Jagmeet Singh proud of brother for confronting heckler at MuslimFest

Federal NDP Leader Jagmeet Singh says he's proud of his brother for confronting comments Ontario politician Gurratan Singh says amounted to Islamophobia during a festival in Mississauga this weekend.

National Citizens Alliance founder confronted Gurratan Singh at event in Mississauga, Ont.

Federal NDP Leader Jagmeet Singh, left, says he's proud of his brother, Ontario politician Gurratan Singh, who said, 'We don't need that kind of racism in Canada,' after he was confronted by a man at MuslimFest in Mississauga. (Adrian Wyld/Canadian Press)

Federal NDP Leader Jagmeet Singh says he's proud of his brother for confronting comments Ontario politician Gurratan Singh says amounted to Islamophobia during a festival in Mississauga this weekend.

In a video posted to Twitter on Sunday, a protester later identified as National Citizens Alliance founder Stephen Garvey confronts Gurratan Singh at MuslimFest, and asks if he supports Shariah law and "political Islam." 

The Brampton East MPP responds, "We don't need that kind of racism in Canada."

Security can be seen trying to escort Garvey out while he's yelling, "I'm not racist. I'm not racist at all."

During a stop in Toronto on Monday to mark Labour Day, Jagmeet Singh told reporters: "I gotta admit, I'm proud of my brother for responding with strength, responding clearly that that is wrong.

"For so many Canadians this a reality, that what happened to my brother yesterday is not a one-off incident."

The NDP leader, whose family is actually Sikh, said it's important to come out against any form of racism. 

"Any time I've been faced — or any time my brother clearly has been faced — with Islamophobia, the response hasn't been, 'Hey, I'm not a Muslim,' it's, 'Hey, hate is wrong and we've got to stand together,'" Singh said. 

"People, because of their gender, because of their sexuality, because of the colour of their skin, because of their language, because of their religion face that on a regular basis. I want to say to you, don't give up, believe in who you are, be confident, be strong. But it's all our responsibility, collectively, to make sure you don't have to take this on your own."

Gurratan Singh tweeted out the video of the confrontation Sunday, adding he "will always stand with my Muslim brothers and sisters and say hate is wrong."

Trudeau, Scheer respond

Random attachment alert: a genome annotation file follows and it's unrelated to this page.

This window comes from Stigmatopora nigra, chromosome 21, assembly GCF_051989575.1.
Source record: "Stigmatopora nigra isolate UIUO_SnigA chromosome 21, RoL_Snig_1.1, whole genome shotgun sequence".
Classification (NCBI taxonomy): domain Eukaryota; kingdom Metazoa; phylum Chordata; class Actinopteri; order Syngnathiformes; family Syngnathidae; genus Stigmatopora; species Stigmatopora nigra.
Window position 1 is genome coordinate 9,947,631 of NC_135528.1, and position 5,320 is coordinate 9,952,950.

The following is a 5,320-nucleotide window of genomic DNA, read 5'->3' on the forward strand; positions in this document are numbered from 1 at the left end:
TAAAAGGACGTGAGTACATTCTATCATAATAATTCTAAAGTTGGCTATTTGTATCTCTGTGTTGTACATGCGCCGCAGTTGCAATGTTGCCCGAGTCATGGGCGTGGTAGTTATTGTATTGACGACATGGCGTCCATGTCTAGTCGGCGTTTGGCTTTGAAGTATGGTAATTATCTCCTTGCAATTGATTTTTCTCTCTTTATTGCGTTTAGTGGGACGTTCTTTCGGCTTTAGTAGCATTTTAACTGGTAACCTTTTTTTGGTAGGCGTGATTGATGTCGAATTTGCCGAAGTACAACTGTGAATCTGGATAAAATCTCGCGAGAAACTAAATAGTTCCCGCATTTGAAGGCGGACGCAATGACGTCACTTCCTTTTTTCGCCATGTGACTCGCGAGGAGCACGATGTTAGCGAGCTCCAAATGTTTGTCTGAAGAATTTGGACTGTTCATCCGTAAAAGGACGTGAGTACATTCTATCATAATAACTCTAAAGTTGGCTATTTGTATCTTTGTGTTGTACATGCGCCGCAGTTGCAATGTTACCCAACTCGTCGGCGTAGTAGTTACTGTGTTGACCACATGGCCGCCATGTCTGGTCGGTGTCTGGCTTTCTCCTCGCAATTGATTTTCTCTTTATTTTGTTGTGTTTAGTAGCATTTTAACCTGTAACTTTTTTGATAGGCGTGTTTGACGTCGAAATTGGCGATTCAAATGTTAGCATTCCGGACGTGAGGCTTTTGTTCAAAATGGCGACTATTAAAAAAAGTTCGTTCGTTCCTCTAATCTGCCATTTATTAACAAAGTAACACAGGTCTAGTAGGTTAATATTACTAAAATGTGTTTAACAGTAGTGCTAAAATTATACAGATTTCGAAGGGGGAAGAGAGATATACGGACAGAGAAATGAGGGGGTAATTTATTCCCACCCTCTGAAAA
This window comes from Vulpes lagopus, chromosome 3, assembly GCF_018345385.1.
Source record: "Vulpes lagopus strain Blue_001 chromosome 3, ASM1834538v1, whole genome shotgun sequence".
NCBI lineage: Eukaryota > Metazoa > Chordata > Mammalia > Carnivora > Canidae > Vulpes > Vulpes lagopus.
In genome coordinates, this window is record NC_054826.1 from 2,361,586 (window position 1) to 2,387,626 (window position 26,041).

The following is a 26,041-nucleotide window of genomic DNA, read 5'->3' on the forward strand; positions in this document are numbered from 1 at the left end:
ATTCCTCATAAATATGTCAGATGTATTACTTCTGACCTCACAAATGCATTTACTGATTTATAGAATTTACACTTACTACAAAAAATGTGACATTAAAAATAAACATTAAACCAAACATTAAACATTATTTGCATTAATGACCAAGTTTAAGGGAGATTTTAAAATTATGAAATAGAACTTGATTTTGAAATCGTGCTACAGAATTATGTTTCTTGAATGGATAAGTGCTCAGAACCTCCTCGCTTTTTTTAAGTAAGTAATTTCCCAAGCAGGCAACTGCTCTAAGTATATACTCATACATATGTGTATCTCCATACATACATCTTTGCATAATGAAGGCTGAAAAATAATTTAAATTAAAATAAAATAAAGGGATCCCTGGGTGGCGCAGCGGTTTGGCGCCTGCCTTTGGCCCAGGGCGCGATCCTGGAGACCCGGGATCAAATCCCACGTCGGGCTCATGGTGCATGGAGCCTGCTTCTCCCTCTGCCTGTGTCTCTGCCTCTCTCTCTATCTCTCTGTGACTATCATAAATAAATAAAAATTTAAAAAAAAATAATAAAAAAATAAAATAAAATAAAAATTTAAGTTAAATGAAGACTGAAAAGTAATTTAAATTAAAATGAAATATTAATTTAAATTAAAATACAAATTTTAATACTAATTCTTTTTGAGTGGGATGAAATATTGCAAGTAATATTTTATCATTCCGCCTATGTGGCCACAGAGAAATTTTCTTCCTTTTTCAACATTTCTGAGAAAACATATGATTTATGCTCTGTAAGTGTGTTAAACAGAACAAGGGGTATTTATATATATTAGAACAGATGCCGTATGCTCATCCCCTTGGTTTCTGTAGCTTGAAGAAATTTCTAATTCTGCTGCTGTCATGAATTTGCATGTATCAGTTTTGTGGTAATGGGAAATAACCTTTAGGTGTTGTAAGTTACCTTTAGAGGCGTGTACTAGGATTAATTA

The National Citizens Alliance, a registered political party that describes itself as a "true populist, nationalist" party, later took credit for the incident on its Facebook.

Arif Zia, one of the festival's organizers, said security staff handled the situation and Garvey left the festival, but lingered outside until 11 p.m. ET.

"It is unfortunate an anti-Muslim heckler came to destroy the peace and project Islamophobic rhetoric at MPP Gurratan Singh," he said. "We applaud MPP Gurratan's rejection against the racism and hatred. We appreciate his inclusive sentiments to stand with the Canadian Muslim community."

Evan Balgord, executive director of the Canadian Anti-Hate Network, said this isn't the first time Garvey has heckled a Muslim-based festival, and it likely won't be the last. 

"We're seeing more and more of this creep into mainstream politics, we're seeing more kind of dog whistle-y politics signalling to these people that it's OK to express overt hate and racism," he said.

"And as a result you will see more of it expressed, you'll see more of them come out of the closet as kind of bigoted individuals. They feel more comfortable sharing those views publicly." 

A spokesperson for Prime Minsiter Justin Trudeau called the comments directed at Singh "unacceptable. 

"Racism and discrimination have no place in Canada, and we'll always stand with Canadians against attempts to divide us or sow fear," said Matt Pascuzzo in an email to CBC News.

Conservative Leader Andrew Scheer, who was in Hamilton on Monday for the Labour Day classic football game between the Toronto Argonauts and Hamilton Tiger Cats, also denounced the incident.

"There's no place in Canadian society for people who espouse racist, anti-Muslim, any kind of hatred based on one's religion, race, sexual orientation or background," he said.

"I think all political leaders have an obligation to promote the kind of respectful dialogue on issues and not make one's identity a part of the debate."

Jagmeet Singh has had his own brush with public outbursts. During the NDP leadership campaign in 2017, a heckler interrupted one of his meet-and-greets, and accused Singh of wanting to impose Shariah law and of supporting the Muslim Brotherhood.

Singh responded, saying, "We welcome you. We love you."


Catharine Tunney is a reporter with CBC's Parliament Hill bureau, where she covers national security and the RCMP. She worked previously for CBC in Nova Scotia. You can reach her at catharine.tunney@cbc.ca

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